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I love crafting with nature. It’s free, right outside your front door, and you know the compost is ready when it’s time to say goodbye to these decorations.

Related Articles:

Preserving Fall Memories

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Earth Day Projects For Schools

Do you have a really cool idea that promotes environmental stewardship within a school but haven’t been able to get approval to implement it? This is usually a good time to pop your head into the principle’s office and ask “what’s happening at our school for Earth Day?” If they look at you momentarily stunned – you are in luck! Your awesome idea stands a good chance at getting passed because school administrators often needs help coming up with Earth Day projects. Here are 3 ideas that can be organized quickly and with little cost.

DIY Bike Racks & Bike Challenge

I will be trying this idea with my own family for Earth Day week. I was hoping to have the school’s support but I might be biking solo with my clan on April 22nd. I can only hope that my children understand the importance of celebrating Earth Day by challenging ourselves to try new things that reduce waste, fuel, or consumerism. Here is where the inspiration for this idea came from – picture credit Punyx Tumblr:

If your school already has bike racks this Earth Day project is already easy. If not, I love the idea of using up-cycled tires to make them and how much easier can it be to build a bike rack? Our school doesn’t have bike racks so I thought this project of building them teaches the importance of up-cycling materials already available. The other half of this project is to post a challenge sheet in each classroom and kids can record the number of miles or Kms that they walk or bike ride to school during Earth week (April 22-26). At the end of the week, classes or Grades can tally their totals for the number of carbon emissions or greenhouse gas emissions saved by the act of walking or biking instead of kids being driven to school. There are conversion calculators on the web that can transcribe these numbers. The school could post the total number and I think kids that don’t normally bike or walk to school would feel very proud!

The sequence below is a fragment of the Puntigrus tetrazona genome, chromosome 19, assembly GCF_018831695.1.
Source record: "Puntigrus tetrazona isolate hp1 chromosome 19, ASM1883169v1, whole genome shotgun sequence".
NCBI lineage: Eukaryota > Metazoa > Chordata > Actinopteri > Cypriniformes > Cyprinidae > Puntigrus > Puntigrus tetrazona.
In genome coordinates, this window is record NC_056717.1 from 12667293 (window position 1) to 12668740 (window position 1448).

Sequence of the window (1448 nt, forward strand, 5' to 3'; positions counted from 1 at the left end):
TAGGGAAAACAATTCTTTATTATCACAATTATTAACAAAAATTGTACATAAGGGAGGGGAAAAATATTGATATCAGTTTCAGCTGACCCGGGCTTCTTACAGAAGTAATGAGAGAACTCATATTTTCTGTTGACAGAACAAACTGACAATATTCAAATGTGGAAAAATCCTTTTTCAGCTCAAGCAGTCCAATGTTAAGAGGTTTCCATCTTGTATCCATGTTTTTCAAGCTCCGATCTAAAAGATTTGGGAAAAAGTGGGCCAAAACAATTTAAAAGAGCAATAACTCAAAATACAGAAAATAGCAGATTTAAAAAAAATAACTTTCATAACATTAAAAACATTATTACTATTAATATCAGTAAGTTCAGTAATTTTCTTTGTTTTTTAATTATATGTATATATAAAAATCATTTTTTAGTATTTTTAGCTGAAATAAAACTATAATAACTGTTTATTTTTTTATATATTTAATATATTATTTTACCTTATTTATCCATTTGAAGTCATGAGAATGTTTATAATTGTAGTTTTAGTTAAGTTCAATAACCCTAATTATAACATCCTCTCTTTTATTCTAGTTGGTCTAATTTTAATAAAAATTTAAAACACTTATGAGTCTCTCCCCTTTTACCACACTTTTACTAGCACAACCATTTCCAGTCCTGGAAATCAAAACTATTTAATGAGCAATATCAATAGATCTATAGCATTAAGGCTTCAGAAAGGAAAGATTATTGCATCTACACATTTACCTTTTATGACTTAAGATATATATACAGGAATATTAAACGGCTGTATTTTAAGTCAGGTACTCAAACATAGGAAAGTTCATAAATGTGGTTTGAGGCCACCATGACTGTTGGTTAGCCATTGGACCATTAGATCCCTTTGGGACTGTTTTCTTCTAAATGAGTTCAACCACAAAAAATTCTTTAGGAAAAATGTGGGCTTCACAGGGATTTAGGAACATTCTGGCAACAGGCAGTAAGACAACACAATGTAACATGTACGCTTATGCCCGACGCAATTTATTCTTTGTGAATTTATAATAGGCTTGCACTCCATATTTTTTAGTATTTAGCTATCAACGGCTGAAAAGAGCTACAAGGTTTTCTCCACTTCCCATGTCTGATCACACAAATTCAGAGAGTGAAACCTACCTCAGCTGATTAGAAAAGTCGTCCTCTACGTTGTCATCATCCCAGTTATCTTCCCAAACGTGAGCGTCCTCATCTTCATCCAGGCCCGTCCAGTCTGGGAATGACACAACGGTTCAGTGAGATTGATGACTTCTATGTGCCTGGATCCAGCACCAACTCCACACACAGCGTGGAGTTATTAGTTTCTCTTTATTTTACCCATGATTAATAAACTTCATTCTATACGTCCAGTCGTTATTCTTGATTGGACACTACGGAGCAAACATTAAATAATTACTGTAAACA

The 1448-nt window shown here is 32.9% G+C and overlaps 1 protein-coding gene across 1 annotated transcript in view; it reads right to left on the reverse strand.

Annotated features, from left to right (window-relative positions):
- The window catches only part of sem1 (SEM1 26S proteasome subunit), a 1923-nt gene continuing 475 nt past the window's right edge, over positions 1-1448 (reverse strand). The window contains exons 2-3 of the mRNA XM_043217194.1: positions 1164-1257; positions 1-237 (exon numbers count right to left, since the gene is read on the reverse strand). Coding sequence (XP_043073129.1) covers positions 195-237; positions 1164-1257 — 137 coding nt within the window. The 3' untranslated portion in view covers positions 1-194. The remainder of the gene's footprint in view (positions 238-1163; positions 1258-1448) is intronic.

Neighborhood Beautification

Working with your city’s environmental department is a great way to get ideas for helping the community on Earth Day. Does the school’s neighborhood have any invasive species or plants that kids can help the city identify and control? Is there a section of forest or river/stream close-by that can be swept for litter? And if it’s okay with the city – have kids make seed bombs in school and then throw into an approved area of the woods. David Suzuki’s Queen Of Green has a link on how to make DIY seed bombs. What could be better than unleashing children into nature with something to throw? They would love it!